ASHLAND — A split tree damaged powerlines near the intersection of I-71 and U.S. Route 250 in Ashland Thursday afternoon, taking more than 100 residents’ power with it.
According to FirstEnergy, 113 customers lost power when the tree struck the power lines. The estimated restoration time is 6 p.m. Initially, the restoration time was estimated to be 3:30 p.m.
After assessing the damage, power crews got to work repairing damaged lines and equipment. It takes around two hours for crews to restore a span of power lines, said Lauren Siburkis, Senior Communications Representative at First Energy.
“We have to clean up the hazard, address the hazards, and then re-string the new equipment. So, that’s a little bit time consuming,” Siburkis said.
FirstEnergy trucks and crew members lined the shoulder of U.S. 250 at around 3:15 p.m. as they worked to assess the damage and secure a worksite.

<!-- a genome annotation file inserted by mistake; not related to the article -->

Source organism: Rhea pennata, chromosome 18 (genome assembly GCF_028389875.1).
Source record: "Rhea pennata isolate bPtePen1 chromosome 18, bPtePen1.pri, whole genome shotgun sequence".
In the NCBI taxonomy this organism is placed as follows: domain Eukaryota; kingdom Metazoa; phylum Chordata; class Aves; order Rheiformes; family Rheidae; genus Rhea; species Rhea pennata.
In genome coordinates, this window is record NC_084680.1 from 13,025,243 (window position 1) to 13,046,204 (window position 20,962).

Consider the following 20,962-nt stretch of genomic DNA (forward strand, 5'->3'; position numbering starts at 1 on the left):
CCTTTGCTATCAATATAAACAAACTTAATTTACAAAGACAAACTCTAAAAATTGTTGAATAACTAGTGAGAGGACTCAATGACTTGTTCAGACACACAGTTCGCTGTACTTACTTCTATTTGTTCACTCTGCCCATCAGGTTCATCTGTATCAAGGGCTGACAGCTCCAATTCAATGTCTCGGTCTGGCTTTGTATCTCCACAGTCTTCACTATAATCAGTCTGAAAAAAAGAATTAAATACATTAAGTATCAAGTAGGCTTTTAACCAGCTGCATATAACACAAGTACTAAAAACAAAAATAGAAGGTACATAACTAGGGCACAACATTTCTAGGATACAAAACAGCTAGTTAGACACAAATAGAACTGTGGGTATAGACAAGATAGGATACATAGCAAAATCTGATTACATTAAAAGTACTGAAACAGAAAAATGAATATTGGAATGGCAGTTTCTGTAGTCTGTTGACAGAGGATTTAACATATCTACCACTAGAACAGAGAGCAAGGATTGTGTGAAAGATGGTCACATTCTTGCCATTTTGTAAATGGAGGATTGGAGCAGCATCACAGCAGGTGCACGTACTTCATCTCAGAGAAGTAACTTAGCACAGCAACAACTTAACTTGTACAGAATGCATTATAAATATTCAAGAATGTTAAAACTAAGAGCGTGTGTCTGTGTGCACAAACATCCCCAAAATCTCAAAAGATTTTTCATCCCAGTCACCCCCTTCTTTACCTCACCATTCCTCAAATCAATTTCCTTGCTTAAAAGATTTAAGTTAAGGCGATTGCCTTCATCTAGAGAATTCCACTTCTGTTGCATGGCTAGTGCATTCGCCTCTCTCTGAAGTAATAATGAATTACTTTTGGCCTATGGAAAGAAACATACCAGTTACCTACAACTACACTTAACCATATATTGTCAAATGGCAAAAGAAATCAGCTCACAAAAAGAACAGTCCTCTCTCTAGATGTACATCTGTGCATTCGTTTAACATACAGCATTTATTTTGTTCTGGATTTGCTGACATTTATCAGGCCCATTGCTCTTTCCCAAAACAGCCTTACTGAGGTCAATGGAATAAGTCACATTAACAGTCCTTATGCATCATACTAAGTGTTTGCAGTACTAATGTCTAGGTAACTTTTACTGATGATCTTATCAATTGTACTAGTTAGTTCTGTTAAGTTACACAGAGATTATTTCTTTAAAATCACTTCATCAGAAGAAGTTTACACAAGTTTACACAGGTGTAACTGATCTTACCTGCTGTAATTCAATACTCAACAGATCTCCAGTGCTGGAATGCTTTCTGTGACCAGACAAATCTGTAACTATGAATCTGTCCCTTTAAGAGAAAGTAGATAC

For jobs along major high-speed routes like U.S. 250, FirstEnergy usually employs safety squads or flaggers to keep workers safe, Siburkis said.
The weather on Thursday was sunny with 11-mile per hour wind speeds, a far cry from the withering winds of mid-June that left thousands in the area without power after trees and limbs damaged power lines across the region.
For relatively calm-weather days, there are a number of reasons why a tree might fall on power lines, Siburkis said.
“It could’ve just been, you know, with all the rain we’ve gotten in the spring, it could’ve just been that it was a tree that was old,” Siburkis said.
“It could’ve been rotting and maybe its roots were weakened by all the rain we got in the spring and earlier months. There’s a lot of factors that go into what could cause a tree to fall.”